Economists agree that not all investments are equal. Investments that produce negative externalities—pollution, for example—may actually leave people worse off than before. And in some cases, an investment may merely shift wealth from one place to another. Investing in a firm that offers products already available in a community but whose advertising is more persuasive does not improve the lot of the poor; it simply shifts profits from one firm to another. But in the aggregate, any investment that improves competition and efficiency without causing negative externalities is likely to make people better off.
If impact investing is to be anything more than a marketing slogan, it must be more than an ordinary beneficial market transaction.
The question is, does the gain in societal welfare benefit third parties? In other words, are the social returns higher than the private returns? For example, a firm may come up with clean cookstove technology that uses less firewood than ordinary stoves. Customers save time and money when they need to collect less wood, other household members enjoy better indoor air quality, and the entire population benefits from reduced carbon dioxide emissions. Unfortunately, the rigorous evidence we have doesn’t support this picture perfect story for the cookstoves.
Similarly, the production of insecticide-treated bed nets doesn’t just protect customers from malaria, it also lowers the prevalence of the disease in the neighborhood. Investors who choose projects with the potential for both profits and positive externalities could claim to be more impact oriented than traditional investors.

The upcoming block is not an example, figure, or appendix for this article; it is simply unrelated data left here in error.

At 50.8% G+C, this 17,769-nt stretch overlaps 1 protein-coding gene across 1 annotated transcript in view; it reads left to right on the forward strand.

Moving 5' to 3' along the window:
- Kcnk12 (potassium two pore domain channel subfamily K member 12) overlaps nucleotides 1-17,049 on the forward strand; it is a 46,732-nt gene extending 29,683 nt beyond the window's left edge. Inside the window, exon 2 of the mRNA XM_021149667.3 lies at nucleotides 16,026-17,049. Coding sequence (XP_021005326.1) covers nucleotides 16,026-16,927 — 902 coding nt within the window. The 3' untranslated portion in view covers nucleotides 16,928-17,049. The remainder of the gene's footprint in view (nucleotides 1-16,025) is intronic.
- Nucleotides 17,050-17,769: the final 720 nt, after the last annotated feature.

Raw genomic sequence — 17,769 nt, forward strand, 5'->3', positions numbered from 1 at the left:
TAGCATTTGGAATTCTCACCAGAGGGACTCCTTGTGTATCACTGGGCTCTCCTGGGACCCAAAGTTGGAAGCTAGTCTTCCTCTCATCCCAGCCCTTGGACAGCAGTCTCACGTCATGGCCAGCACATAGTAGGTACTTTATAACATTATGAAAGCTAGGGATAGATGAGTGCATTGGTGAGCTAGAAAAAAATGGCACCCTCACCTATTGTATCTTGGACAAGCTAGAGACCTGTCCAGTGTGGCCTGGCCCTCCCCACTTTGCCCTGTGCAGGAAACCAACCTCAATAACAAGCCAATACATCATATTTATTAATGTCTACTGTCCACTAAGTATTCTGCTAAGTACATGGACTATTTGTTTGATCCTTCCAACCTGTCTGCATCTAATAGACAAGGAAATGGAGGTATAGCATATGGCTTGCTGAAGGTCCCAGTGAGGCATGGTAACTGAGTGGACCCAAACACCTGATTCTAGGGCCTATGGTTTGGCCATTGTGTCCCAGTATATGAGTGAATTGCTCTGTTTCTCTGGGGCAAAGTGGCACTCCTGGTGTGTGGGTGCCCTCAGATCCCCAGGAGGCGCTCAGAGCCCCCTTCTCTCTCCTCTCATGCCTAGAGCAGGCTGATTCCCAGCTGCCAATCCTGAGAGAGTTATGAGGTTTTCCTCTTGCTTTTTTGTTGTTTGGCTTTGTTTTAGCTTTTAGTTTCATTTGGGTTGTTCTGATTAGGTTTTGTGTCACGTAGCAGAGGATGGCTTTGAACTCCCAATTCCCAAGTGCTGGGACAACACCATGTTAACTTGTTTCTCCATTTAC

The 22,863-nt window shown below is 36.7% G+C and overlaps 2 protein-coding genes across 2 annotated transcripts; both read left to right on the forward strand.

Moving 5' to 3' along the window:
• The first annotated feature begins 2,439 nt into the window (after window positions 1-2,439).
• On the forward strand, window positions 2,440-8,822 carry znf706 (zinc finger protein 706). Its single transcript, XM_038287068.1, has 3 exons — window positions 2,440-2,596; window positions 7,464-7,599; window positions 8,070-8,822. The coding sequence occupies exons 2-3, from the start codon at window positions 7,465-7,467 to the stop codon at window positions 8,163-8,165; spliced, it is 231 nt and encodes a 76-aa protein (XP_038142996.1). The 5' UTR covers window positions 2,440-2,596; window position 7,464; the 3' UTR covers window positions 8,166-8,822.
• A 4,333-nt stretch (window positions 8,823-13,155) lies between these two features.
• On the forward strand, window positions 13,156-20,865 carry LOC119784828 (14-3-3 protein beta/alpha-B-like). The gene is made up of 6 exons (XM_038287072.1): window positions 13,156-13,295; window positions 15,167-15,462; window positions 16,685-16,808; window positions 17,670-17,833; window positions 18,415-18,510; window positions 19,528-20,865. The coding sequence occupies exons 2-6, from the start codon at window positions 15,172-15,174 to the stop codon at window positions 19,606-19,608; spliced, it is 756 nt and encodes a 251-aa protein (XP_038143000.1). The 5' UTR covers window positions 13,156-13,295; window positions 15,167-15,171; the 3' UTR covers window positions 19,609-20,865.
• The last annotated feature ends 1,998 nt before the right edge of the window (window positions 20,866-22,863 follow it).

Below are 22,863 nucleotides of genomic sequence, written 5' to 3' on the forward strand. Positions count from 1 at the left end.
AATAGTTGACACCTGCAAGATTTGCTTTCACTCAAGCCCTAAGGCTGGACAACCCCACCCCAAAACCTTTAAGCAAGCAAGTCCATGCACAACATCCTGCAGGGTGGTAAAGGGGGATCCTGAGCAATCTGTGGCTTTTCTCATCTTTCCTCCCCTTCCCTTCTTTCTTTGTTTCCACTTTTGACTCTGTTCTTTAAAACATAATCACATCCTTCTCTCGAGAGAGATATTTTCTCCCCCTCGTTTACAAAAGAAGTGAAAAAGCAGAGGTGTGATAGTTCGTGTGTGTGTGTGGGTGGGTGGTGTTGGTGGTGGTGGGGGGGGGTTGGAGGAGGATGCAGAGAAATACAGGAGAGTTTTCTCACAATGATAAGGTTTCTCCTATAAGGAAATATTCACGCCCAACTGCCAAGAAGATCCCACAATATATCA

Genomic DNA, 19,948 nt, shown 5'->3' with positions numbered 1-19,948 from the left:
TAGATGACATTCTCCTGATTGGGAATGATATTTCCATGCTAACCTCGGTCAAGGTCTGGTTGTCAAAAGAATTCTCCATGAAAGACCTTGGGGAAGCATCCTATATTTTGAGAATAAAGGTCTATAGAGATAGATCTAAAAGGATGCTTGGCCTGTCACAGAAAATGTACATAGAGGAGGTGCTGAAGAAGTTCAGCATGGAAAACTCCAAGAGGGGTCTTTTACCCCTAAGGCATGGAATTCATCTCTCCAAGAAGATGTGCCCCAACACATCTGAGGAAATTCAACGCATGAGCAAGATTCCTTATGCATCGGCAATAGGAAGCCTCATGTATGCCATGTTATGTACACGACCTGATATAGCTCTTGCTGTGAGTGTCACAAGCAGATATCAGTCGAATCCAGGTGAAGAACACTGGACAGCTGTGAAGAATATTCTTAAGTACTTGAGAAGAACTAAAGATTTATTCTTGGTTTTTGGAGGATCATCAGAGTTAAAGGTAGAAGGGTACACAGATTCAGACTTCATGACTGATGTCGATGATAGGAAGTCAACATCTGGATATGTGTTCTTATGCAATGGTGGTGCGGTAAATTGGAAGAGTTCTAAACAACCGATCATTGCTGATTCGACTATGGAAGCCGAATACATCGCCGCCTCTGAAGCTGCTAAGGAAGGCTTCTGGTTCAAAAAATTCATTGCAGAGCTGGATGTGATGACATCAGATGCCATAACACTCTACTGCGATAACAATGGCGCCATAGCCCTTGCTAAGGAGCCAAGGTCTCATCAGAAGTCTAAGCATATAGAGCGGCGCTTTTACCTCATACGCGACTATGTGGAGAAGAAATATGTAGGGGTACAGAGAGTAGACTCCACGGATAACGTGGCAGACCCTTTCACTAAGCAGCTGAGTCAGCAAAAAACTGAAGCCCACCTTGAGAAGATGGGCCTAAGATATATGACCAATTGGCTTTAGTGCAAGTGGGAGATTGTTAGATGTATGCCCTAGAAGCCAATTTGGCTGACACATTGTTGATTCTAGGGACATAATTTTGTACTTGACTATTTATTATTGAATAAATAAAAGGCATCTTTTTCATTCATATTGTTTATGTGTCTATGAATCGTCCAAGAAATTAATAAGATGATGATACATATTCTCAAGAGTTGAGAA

Still, the belief that an investment will generate positive externalities doesn’t absolve firms from the ethical responsibility and pragmatic need to evaluate the actual benefits, just as charities must take a realistic look at the effects of their programs.
Impact investors can point to profit as an indication that their bed nets or cookstoves are in demand, but sales and participation rates alone do not prove that an investment has improved customers’ lives. After all, some of the most profitable products sold in the developing world are alcohol and tobacco (or local substitutes like khat), hardly known for their widespread societal benefits.
Microcredit is a case in point. For decades, microcredit practitioners made grand claims about poverty reduction based on assumptions rather than evidence and quantified their so-called success simply by tallying the number of participants. But stories appeared in the media that warned of overindebtedness, and people began to worry that microcredit was actually harming its participants. To make things more complicated, the negative stories suffered from as little analysis and data as the positive ones. Half a dozen recent randomized controlled trials have taught us that despite some positive impact from access to microcredit, it is not lifting millions out of poverty.
Philanthropist investors start out with a desire to generate broad social benefits, believing investment is the way to get there. But good cost-benefit analysis has a high price tag, and it is naïve to expect for-profit investors to pay for it if it doesn’t improve their bottom line. So who should pay? It needs to be a philanthropist who wants to measure whether the social returns exceed the private returns. This philanthropist could also be the investor. Not all investments (or aid projects for that matter) should be rigorously evaluated; that would be an unethically high allocation of resources to research. But we need more evidence than we have now.
Money flows will continue through foreign aid, private philanthropy, and investment. Each has its purpose, its merits, its drawbacks. But if our goal is to make a dent in societal problems, we owe it to our future selves and to future generations to make the time and effort to sort out what is good from what only sounds good. ■
General Social Survey, 2010 (May). www3.norc.org/GSS+Website
Jensen, Robert, 2007, “The Digital Provide: Information (Technology), Market Performance, and Welfare in the South Indian Fisheries Sector,” Quarterly Journal of Economics, Vol. 122, No. 3, pp. 879–924.
Kaiser Family Foundation (KFF), 2012, “2012 Survey of Americans on the U.S. Role in Global Health.” www.kff.org/kaiserpolls/8304.cfm.
WorldPublicOpinion.org, 2010, “American Public Vastly Overestimates Amount of U.S. Foreign Aid.” www.worldpublicopinion.org/pipa/articles/brunitedstatescanadara/